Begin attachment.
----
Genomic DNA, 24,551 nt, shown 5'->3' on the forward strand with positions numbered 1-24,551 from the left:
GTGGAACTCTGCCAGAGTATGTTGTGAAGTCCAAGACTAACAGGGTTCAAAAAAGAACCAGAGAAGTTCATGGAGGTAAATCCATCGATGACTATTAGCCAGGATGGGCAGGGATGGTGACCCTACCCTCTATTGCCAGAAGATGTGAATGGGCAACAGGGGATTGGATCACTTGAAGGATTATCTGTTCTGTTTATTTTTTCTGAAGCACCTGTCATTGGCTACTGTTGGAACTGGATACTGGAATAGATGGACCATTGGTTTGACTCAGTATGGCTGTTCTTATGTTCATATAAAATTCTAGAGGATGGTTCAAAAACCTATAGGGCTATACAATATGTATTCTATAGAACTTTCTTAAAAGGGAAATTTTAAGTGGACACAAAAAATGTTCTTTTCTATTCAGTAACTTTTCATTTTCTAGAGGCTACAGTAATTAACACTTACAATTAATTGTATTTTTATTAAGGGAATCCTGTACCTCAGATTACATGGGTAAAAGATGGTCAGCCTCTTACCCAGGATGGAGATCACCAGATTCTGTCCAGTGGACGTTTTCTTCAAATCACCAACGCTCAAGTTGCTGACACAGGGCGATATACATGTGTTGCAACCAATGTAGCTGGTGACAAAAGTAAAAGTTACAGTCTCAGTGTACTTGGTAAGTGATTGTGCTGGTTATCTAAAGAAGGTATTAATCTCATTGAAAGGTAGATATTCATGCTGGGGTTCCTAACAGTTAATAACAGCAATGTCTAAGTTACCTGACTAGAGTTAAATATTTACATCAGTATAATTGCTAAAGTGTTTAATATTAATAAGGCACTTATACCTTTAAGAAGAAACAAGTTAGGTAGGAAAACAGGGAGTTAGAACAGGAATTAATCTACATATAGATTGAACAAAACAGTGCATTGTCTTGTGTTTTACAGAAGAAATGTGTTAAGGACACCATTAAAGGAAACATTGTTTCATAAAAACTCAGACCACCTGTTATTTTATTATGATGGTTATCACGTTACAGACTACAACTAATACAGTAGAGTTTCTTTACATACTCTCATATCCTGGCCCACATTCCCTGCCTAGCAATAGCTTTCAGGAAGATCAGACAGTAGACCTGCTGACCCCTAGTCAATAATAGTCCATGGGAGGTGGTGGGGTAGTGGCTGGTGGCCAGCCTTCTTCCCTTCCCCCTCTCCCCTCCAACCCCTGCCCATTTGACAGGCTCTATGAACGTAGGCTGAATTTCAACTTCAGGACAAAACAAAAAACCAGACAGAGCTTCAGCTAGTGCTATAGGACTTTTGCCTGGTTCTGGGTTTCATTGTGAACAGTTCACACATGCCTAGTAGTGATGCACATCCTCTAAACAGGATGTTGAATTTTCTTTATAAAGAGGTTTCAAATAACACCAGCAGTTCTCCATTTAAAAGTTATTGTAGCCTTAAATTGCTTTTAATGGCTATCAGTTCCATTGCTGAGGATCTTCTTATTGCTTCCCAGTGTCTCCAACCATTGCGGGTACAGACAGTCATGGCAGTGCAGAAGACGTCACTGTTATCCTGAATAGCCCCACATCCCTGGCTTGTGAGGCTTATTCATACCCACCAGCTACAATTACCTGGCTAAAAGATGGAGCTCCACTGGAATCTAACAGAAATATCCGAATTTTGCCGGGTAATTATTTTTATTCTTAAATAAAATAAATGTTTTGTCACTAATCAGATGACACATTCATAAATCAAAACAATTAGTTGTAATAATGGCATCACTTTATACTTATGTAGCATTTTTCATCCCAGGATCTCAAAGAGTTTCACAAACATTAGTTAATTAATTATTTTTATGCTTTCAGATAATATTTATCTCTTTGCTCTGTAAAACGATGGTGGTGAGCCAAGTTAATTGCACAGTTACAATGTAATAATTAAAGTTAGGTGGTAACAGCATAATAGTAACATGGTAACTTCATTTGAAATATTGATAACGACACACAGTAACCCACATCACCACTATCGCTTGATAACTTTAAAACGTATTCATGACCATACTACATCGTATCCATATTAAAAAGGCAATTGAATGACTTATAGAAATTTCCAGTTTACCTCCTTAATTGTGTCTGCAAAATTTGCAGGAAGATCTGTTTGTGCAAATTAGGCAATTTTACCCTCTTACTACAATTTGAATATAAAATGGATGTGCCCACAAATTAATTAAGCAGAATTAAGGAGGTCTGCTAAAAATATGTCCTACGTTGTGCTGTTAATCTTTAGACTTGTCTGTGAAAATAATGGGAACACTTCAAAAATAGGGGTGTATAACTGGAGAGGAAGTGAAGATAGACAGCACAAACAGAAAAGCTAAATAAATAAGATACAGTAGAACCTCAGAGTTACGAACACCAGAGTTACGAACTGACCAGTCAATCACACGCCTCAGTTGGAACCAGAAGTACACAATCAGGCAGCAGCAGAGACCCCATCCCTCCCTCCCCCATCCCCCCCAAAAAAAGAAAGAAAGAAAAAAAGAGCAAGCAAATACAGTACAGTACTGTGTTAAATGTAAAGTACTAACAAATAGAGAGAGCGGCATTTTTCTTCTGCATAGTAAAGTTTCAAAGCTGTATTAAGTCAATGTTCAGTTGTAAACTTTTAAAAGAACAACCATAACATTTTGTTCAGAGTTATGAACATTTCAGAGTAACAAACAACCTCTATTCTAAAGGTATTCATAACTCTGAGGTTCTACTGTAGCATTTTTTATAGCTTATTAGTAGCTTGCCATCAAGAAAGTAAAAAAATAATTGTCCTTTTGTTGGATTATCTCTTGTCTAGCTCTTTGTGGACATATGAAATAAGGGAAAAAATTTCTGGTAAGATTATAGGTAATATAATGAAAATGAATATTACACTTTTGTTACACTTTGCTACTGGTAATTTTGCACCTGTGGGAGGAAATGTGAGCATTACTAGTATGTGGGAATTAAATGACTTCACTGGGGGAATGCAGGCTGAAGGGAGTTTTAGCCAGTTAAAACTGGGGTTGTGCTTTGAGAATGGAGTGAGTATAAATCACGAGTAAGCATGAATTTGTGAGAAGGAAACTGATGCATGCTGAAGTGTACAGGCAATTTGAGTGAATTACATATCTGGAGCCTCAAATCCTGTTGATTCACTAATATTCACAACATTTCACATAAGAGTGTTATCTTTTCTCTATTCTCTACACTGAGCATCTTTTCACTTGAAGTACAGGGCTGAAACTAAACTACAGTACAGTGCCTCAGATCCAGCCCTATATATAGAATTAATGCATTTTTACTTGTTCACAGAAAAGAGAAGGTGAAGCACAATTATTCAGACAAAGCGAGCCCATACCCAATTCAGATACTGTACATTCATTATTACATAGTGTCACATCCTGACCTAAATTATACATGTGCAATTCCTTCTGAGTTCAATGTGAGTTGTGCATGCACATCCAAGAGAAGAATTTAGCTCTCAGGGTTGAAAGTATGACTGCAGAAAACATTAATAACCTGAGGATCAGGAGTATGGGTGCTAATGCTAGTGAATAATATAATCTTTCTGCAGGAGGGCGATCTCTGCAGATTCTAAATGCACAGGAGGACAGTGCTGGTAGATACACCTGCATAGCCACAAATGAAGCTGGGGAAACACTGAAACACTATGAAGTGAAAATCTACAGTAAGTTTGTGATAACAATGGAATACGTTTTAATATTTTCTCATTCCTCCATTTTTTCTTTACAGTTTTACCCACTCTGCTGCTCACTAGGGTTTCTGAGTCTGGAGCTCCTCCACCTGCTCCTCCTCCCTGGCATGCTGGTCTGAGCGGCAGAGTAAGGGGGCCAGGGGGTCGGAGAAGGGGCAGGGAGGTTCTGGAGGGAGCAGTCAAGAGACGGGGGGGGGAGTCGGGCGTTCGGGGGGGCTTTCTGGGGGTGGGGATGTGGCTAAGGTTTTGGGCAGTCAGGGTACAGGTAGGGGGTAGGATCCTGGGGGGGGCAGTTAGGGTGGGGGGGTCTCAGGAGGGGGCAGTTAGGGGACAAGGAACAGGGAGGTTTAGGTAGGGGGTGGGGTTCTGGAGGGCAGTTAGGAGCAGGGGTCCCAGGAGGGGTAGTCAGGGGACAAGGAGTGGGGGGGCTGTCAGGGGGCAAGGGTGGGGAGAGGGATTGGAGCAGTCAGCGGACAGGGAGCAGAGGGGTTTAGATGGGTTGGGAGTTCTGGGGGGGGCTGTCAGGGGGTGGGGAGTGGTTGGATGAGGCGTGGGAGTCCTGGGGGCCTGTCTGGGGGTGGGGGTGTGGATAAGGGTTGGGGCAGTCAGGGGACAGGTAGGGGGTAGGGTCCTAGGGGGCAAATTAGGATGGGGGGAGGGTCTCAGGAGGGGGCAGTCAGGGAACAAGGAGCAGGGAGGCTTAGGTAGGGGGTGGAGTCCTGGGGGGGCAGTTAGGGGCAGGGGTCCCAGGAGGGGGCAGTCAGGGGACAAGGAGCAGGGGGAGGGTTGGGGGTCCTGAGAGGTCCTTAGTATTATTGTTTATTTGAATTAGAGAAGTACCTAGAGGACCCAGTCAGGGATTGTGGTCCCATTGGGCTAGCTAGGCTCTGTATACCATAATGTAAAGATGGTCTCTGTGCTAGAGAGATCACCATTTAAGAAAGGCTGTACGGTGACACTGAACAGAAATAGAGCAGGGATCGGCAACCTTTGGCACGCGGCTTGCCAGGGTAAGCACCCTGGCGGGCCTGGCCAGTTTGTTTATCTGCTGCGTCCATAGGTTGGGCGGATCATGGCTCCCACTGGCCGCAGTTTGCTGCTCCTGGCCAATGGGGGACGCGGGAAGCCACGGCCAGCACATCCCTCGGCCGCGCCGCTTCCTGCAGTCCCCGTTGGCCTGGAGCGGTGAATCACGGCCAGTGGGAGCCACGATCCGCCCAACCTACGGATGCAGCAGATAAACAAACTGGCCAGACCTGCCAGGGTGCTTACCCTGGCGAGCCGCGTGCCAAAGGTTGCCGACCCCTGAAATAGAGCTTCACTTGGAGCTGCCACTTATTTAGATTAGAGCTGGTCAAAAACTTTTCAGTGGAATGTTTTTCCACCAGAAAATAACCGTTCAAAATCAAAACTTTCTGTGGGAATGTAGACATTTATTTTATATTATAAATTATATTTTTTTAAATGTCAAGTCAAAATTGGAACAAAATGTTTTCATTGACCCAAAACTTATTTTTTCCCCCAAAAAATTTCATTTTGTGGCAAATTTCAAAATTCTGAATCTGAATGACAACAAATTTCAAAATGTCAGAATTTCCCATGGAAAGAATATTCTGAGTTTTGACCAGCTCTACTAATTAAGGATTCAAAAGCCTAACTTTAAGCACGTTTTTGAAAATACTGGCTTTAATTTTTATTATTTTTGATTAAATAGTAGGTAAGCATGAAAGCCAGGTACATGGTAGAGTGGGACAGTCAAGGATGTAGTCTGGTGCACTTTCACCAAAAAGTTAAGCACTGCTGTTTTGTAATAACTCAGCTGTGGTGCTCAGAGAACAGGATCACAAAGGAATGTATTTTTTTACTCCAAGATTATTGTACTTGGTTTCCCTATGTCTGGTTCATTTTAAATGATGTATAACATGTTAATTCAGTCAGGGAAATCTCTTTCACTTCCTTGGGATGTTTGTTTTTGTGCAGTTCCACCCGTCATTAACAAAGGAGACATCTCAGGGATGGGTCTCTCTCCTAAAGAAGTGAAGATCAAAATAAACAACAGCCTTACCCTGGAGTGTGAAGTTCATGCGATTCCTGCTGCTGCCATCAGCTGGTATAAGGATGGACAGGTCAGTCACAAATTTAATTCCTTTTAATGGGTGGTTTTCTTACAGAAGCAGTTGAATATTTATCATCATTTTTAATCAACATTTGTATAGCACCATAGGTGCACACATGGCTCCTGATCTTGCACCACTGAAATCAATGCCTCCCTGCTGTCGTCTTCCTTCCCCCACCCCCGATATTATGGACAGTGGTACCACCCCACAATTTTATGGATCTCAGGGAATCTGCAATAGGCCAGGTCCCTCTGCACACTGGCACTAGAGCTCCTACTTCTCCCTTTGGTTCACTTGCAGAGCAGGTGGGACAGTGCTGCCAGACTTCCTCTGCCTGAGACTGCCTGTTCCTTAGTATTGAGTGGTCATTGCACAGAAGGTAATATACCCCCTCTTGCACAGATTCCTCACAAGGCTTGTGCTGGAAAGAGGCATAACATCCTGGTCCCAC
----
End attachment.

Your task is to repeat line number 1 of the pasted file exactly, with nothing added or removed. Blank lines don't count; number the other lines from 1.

Genomic DNA, 24,551 nt, shown 5'->3' on the forward strand with positions numbered 1-24,551 from the left: